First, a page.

As Scout is being attacked in To Kill a Mockingbird, Harper Lee hints that the attacker is Bob Ewell. What does Harper Lee say?
The reader knows that Bob Ewell has threatened the children, and Scout smells whiskey.
Before Scout and Jem are even attacked, we have reason to believe it might be Ewell that did it. He threatened Atticus. He was said to have had a “permanent running grudge against everybody connected with that case” and that even included spitting in Atticus’s face.
Scout and Jem are attacked when they are headed home after the Halloween pageant. They have to cross a field in the dark, and Scout cannot see much because she is wearing a ham costume. She also does not have her shoes.
The children are spooked when they head across the yard alone in the dark. They think someone is following them. At first they think it is “an old dog” and then they think it is Cecil Jacobs (Ch. 28). However, there are hints that the person chasing them is Bob Ewell. After all, we know that he is after them, and the person chasing them seems drunk from the description. We soon learn there are two people out there—Boo Radley and Bob Ewell.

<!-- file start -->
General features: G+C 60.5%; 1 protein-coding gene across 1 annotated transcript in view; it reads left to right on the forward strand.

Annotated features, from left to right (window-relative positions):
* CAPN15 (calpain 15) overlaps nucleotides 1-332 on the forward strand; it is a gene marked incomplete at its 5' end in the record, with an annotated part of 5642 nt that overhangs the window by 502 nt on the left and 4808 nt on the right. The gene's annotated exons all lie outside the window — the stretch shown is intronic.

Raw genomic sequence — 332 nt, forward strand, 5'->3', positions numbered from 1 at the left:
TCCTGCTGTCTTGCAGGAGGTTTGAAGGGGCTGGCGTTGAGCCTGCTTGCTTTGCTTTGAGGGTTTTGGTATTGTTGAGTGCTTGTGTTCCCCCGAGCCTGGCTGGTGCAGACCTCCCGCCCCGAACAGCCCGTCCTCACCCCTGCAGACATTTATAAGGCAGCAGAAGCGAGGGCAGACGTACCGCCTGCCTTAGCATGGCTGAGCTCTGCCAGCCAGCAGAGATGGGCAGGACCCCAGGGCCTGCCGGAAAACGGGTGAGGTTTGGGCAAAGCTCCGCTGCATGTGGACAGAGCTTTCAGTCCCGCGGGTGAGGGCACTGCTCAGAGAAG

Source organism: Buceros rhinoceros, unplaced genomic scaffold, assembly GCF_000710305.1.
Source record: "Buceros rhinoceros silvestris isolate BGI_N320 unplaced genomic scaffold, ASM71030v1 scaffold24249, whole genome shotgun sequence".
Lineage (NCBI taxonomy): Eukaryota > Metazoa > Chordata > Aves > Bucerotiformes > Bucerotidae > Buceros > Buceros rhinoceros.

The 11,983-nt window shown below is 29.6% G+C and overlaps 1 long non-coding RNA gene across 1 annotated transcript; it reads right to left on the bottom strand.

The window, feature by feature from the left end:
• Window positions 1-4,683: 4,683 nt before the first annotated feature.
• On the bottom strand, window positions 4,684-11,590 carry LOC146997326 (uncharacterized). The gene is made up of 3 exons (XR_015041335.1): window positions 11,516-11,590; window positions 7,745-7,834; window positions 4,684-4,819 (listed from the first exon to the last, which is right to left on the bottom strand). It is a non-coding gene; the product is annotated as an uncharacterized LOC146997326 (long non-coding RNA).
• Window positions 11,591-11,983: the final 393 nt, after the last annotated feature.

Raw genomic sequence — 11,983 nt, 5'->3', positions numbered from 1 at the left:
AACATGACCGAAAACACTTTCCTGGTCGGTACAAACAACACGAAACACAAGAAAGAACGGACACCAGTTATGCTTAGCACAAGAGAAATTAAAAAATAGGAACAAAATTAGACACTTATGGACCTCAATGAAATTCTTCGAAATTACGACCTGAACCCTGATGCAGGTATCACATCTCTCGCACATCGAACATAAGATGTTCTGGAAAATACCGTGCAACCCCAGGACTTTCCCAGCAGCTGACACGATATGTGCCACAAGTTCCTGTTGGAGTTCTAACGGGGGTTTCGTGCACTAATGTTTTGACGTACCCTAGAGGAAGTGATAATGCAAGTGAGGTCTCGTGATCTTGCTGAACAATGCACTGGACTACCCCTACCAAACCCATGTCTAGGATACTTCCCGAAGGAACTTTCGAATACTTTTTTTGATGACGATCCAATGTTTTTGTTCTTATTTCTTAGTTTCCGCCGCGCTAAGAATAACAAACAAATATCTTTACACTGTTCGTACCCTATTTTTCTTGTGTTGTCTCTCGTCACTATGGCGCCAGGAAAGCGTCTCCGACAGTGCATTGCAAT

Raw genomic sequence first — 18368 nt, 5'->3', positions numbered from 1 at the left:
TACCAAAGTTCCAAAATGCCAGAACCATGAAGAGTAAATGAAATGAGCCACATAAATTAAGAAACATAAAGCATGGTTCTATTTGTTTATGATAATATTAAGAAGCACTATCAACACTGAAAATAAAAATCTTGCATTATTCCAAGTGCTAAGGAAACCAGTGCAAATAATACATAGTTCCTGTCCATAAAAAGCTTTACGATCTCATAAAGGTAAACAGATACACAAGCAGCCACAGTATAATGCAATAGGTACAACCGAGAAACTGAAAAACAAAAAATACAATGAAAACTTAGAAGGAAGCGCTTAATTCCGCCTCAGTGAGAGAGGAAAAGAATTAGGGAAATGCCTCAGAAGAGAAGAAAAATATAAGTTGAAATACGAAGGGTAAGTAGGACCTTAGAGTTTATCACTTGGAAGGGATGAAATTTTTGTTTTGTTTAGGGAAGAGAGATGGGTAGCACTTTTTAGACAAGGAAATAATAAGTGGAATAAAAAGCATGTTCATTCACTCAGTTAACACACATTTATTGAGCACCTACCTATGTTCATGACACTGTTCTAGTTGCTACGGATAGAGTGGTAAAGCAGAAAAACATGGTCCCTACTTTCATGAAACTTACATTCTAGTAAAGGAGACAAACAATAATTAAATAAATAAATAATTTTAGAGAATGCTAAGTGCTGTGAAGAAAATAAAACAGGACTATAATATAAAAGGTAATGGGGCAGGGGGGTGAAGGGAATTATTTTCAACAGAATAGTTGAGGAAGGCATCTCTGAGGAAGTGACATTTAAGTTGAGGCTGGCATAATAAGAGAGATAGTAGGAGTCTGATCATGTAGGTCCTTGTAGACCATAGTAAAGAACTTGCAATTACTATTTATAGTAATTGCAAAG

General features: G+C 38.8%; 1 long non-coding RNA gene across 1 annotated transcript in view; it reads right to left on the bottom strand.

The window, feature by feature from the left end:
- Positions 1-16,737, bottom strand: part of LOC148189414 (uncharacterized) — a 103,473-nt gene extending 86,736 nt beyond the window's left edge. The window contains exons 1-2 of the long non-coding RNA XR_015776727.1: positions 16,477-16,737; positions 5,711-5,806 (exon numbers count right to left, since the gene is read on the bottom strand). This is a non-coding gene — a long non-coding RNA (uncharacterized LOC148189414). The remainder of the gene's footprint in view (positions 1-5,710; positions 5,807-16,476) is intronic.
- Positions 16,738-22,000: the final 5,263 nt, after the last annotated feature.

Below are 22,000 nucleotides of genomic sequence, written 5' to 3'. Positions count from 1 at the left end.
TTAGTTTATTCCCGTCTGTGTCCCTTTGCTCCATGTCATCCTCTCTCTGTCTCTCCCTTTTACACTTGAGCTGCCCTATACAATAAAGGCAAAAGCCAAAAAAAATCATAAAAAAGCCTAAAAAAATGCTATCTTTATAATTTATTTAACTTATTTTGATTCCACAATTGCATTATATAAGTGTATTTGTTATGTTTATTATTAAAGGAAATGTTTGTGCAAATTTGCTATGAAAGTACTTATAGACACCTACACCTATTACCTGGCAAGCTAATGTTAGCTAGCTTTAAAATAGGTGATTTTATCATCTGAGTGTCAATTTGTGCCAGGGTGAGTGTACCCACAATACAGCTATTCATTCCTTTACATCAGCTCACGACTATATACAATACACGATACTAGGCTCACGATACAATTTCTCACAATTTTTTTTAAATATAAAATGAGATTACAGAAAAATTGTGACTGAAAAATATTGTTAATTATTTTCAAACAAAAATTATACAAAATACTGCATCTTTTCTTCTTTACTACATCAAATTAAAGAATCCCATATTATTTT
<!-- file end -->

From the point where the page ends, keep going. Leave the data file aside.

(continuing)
Our company shuffled and dragged his feet, as if wearing heavy shoes. Whoever it was wore thick cotton pants; what I thought were trees rustling was the soft swish of cotton on cotton, wheek, wheek, with every step. (Ch. 28)
At one point, Scout feels a man’s unshaven face, and smells “stale whiskey” (Ch. 28). Boo Radley intervenes, and protects her. Bob Ewell tries to attack the children, and Boo Radley intervenes, protecting them and taking Jem and Scout home.
The incident demonstrates the strength of Boo Radley, both physically and in terms of compassion. His friendship for Scout and Jem was strong enough that he came out of his house to rescue them, risking his life and taking Bob Ewell’s. All that mattered to him in that moment was that he protected them. So in the end, Scout finally got to meet Boo Radley, and bring to life her fantasy of taking him by the hand.